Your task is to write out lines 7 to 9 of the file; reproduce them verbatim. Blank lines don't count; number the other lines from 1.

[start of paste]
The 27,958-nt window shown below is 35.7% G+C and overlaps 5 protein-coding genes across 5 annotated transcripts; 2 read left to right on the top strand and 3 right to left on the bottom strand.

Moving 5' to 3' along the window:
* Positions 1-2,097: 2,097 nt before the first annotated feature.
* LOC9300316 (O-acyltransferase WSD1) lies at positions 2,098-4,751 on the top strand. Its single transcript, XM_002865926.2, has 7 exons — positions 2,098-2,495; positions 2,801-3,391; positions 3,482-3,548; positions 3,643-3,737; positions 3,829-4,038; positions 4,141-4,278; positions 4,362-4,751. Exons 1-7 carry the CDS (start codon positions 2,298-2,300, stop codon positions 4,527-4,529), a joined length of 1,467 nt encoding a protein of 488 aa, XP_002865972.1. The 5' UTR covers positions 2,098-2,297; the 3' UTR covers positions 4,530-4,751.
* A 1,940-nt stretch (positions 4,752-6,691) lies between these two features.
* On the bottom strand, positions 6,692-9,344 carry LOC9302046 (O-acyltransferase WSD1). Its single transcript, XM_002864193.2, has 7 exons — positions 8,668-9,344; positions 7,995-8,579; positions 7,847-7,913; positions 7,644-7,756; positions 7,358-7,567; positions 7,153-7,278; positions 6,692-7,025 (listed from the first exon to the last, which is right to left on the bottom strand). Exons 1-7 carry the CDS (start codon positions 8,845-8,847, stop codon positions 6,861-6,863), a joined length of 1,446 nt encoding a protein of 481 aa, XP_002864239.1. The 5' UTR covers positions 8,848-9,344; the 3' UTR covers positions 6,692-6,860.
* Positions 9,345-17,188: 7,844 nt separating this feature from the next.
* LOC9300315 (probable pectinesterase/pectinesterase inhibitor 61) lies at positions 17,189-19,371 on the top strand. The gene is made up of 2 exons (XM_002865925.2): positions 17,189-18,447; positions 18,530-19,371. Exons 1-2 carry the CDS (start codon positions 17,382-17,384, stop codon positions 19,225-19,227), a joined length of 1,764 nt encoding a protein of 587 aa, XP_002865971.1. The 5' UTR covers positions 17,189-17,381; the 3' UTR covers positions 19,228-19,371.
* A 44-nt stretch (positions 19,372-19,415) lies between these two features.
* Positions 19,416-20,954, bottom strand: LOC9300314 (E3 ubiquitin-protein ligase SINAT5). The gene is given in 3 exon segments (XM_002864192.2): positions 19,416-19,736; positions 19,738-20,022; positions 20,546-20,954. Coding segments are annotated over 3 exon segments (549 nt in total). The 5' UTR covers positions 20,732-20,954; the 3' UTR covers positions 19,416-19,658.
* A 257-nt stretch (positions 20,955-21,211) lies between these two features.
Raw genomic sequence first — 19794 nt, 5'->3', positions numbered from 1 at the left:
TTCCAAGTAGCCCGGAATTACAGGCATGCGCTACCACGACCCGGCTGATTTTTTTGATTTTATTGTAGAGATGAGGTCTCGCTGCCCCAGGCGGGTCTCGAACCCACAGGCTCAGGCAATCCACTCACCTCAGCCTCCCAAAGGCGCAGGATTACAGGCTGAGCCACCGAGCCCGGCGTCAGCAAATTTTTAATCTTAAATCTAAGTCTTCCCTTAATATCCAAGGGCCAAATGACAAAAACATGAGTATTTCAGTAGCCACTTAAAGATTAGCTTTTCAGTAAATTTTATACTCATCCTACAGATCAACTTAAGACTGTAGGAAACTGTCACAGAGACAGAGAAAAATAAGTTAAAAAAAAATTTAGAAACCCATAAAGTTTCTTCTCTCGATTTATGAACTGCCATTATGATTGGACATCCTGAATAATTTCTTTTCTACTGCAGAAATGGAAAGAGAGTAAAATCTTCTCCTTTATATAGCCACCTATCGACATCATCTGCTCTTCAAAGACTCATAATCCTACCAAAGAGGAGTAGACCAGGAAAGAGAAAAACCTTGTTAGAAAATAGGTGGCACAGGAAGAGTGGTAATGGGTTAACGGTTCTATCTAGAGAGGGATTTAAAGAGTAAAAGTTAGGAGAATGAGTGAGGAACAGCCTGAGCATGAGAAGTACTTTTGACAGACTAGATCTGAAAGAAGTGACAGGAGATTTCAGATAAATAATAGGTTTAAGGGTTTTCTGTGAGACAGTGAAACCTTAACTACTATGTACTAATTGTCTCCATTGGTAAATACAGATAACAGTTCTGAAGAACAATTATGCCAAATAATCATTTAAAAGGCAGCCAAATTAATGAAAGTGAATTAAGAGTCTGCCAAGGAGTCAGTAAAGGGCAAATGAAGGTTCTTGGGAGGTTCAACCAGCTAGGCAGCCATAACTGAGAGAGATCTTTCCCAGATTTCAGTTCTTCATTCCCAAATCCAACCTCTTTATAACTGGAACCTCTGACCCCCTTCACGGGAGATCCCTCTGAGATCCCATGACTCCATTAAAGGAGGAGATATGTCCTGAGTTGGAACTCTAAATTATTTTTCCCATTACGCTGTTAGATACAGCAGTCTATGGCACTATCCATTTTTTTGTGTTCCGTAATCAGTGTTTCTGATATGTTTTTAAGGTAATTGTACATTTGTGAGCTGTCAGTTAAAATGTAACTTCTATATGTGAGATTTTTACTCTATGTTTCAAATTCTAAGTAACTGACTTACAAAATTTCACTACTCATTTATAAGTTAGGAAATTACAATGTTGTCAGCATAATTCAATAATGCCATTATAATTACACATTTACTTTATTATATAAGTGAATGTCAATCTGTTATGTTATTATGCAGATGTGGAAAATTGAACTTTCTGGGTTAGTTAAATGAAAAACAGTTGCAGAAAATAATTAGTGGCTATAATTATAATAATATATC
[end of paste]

* Positions 9,345-17,188: 7,844 nt separating this feature from the next.
* LOC9300315 (probable pectinesterase/pectinesterase inhibitor 61) lies at positions 17,189-19,371 on the top strand. The gene is made up of 2 exons (XM_002865925.2): positions 17,189-18,447; positions 18,530-19,371. Exons 1-2 carry the CDS (start codon positions 17,382-17,384, stop codon positions 19,225-19,227), a joined length of 1,764 nt encoding a protein of 587 aa, XP_002865971.1. The 5' UTR covers positions 17,189-17,381; the 3' UTR covers positions 19,228-19,371.
* A 44-nt stretch (positions 19,372-19,415) lies between these two features.